Several weeks ago I started doing yoga for my back. It was bothering me that my range of motion was impeded. Stretches that had been helpful for years brought real discomfort and so I'd stopped doing them; it wasn't a solution as much as a strategic denial of something that needed to be dealt with.

When a friend volunteered her copy of yoga for back care, I thought I would take the plunge and see if there was something I could do to open up my lower back. The first morning I made it about a third of the way through the video before I reached a position that stopped me dead in my tracks. I couldn't move on without doing something else.

The something else seems to be working on some muscles in my lower back that have developed deep knots (sometimes called trigger points). Through massage and the Acuballs I mentioned previously, I am making progress, flowing more easily now through the yoga positions, feeling the tension in my back beginning to release, allowing the sense of breath to flow freely through my spine. In the process I am strengthening and elongating my muscles so that they will be able to support my core.

Focusing on freedom and flexibility in my body right now is key, especially as I'm solidly in midlife. I'm just hitting my stride, and would like to be healthy for at least the next thirty years(!) so I'm taking time to notice what is going on in my body, especially becoming aware of these trigger points that not only cause pain, but also limit my range of motion.

But trigger points don't only exist in the physical realm. They are also common in our emotional selves. Emotional trigger points come to our attention when we can't be open to the people or situations around us.  Instead of moving with competence and grace, we find ourselves tensing up, our heartrate increases, and confidence oozes away. Rather than extending compassion, our face begins to harden, and we put on a false persona, or withdraw altogether.

Noticing emotional trigger points is the first step toward dissolving them. We need to slow down and try to accurately name what is causing our discomfort. Are we angry, afraid, insecure, anxious? Are we stressed by the situation, or the person? Is this a reoccuring problem, or are we walking into new territory?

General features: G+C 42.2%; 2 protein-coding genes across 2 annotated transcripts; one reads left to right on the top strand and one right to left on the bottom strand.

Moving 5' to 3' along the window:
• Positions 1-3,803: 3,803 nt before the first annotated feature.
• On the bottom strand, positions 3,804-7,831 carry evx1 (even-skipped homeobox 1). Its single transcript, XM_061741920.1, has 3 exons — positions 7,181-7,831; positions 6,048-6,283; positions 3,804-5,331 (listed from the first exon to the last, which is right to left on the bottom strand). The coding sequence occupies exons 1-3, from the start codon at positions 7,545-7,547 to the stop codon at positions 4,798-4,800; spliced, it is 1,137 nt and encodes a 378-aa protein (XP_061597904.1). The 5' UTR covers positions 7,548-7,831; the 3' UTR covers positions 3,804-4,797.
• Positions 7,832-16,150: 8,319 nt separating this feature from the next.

It's a funny thing. When we stop to notice what is going on, and honestly desire to move beyond the pain and dis-ease, what we need will often come to us. When I needed to work on my back, my friend had already pulled together a box of goodies chosen specifically for back care issues. It's true in other realms as well. We realize we're angry and a friend gives us a book on forgiveness; we struggle with insecurities and a colleague mentions a good therapist; we feel a lack of passion and a sermon speaks directly to our longings.

We are meant to live freely and flexibly, connecting deeply with our world. To choose joy means that we take steps towards attaining that freedom, opening ourselves to love flowing in and through us. And when we feel that love being restricted, it's important that we pay attention to the cause, probe the block, and commit to understanding why it's there, even it if means slowing down to heal.
 
In last week's post "Present to the Presence", I talked about being open to the myriad ways that God comes to companion us. Today's poem by Mary Pratt (reprinted in "At the Still Point:A Literary Guide to Prayer in Ordinary Time)" is an invocation of the Holy Spirit. The title "Not Like a Dove" gives us a hint that the author imagines the Holy Spirit in some unusual ways. Choosing a new metaphor wakes us up, a bit like brisk air in these autumn mornings. The Spirit as chameleon? gecko? komodo?

Each image deserves some pondering. I'll pause on a few, starting with the Chameleon, well-known for blending into varied environments. Does God, who never changes in essence, change in form, depending on our situation? And why would the change be neessary? I'm reminded of these verses in Psalm 18:

With the kind You show Yourself kind;
         With the blameless You show Yourself blameless; 
With the pure You show Yourself pure,
         And with the crooked You show Yourself astute.

And there's this line: "Come like Komodo parting the ways/with your stinking breath. Come/clear the carrion from this isle." Last autumn I penned a short poem of thanks to the vulture, who though not as "awe-inspiring" as the hawk, provides the necessary the task of clearing the countryside from death and disease. Like a surgeon who does not flinch at the blood and stench, but willingly comes into surgery to remove a cancerous growth, so God does not turn aside from his own cleansing work in our minds and souls.

Spirit as Dragon takes the lizard metaphor and gives it wings, a far cry from the gentle dove, the author chooses not to invoke. But the work of Spirit is not always gentle.  John Donne begins one of his sonnets with this plea: "Batter my heart, three person'd God" and ends by stating " Take me to you, imprison me, for I/ Except you'enthrall me, never shall be free/ Nor ever chaste, except you ravish me."